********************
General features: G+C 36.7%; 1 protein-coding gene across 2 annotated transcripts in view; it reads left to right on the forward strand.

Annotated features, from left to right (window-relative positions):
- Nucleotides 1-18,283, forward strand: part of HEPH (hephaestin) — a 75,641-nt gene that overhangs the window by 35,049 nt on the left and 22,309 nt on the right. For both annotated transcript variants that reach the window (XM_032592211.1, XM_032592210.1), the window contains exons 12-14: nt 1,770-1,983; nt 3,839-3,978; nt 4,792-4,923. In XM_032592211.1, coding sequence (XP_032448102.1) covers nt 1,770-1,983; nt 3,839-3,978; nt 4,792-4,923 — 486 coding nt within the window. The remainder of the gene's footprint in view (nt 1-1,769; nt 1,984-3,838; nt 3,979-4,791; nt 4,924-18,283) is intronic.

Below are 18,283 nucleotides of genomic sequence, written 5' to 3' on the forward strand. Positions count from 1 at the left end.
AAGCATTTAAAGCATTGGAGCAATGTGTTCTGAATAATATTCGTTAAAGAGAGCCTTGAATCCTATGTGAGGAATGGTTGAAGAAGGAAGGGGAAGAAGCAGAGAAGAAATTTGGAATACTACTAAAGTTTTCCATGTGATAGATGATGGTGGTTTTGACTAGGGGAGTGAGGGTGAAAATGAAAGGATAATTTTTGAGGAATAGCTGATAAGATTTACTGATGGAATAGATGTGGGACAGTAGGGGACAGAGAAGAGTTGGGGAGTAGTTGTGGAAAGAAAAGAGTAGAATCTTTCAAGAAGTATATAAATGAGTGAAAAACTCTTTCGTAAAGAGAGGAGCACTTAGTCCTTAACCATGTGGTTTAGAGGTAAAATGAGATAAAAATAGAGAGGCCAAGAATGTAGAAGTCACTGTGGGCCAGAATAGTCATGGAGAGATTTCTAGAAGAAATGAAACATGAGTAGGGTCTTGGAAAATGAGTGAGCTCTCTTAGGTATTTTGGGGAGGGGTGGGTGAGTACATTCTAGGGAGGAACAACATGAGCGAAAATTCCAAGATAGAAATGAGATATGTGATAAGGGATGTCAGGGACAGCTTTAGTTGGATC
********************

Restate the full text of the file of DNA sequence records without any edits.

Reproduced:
General features: G+C 36.7%; 1 protein-coding gene across 2 annotated transcripts in view; it reads left to right on the forward strand.

Annotated features, from left to right (window-relative positions):
- Nucleotides 1-18,283, forward strand: part of HEPH (hephaestin) — a 75,641-nt gene that overhangs the window by 35,049 nt on the left and 22,309 nt on the right. For both annotated transcript variants that reach the window (XM_032592211.1, XM_032592210.1), the window contains exons 12-14: nt 1,770-1,983; nt 3,839-3,978; nt 4,792-4,923. In XM_032592211.1, coding sequence (XP_032448102.1) covers nt 1,770-1,983; nt 3,839-3,978; nt 4,792-4,923 — 486 coding nt within the window. The remainder of the gene's footprint in view (nt 1-1,769; nt 1,984-3,838; nt 3,979-4,791; nt 4,924-18,283) is intronic.

Below are 18,283 nucleotides of genomic sequence, written 5' to 3' on the forward strand. Positions count from 1 at the left end.
AAGCATTTAAAGCATTGGAGCAATGTGTTCTGAATAATATTCGTTAAAGAGAGCCTTGAATCCTATGTGAGGAATGGTTGAAGAAGGAAGGGGAAGAAGCAGAGAAGAAATTTGGAATACTACTAAAGTTTTCCATGTGATAGATGATGGTGGTTTTGACTAGGGGAGTGAGGGTGAAAATGAAAGGATAATTTTTGAGGAATAGCTGATAAGATTTACTGATGGAATAGATGTGGGACAGTAGGGGACAGAGAAGAGTTGGGGAGTAGTTGTGGAAAGAAAAGAGTAGAATCTTTCAAGAAGTATATAAATGAGTGAAAAACTCTTTCGTAAAGAGAGGAGCACTTAGTCCTTAACCATGTGGTTTAGAGGTAAAATGAGATAAAAATAGAGAGGCCAAGAATGTAGAAGTCACTGTGGGCCAGAATAGTCATGGAGAGATTTCTAGAAGAAATGAAACATGAGTAGGGTCTTGGAAAATGAGTGAGCTCTCTTAGGTATTTTGGGGAGGGGTGGGTGAGTACATTCTAGGGAGGAACAACATGAGCGAAAATTCCAAGATAGAAATGAGATATGTGATAAGGGATGTCAGGGACAGCTTTAGTTGGATC